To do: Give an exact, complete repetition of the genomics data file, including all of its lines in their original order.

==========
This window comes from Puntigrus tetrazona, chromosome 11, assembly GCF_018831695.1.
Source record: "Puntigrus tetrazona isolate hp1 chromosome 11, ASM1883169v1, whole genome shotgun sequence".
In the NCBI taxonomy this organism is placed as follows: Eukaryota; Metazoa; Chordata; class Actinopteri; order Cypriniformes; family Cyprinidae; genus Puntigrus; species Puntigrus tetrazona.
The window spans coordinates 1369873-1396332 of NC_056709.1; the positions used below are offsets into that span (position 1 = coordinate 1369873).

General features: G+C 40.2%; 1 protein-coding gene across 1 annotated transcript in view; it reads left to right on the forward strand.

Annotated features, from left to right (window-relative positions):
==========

This window comes from Puntigrus tetrazona, chromosome 11, assembly GCF_018831695.1.
Source record: "Puntigrus tetrazona isolate hp1 chromosome 11, ASM1883169v1, whole genome shotgun sequence".
In the NCBI taxonomy this organism is placed as follows: Eukaryota; Metazoa; Chordata; class Actinopteri; order Cypriniformes; family Cyprinidae; genus Puntigrus; species Puntigrus tetrazona.
The window spans coordinates 1369873-1396332 of NC_056709.1; the positions used below are offsets into that span (position 1 = coordinate 1369873).

General features: G+C 40.2%; 1 protein-coding gene across 1 annotated transcript in view; it reads left to right on the forward strand.

Annotated features, from left to right (window-relative positions):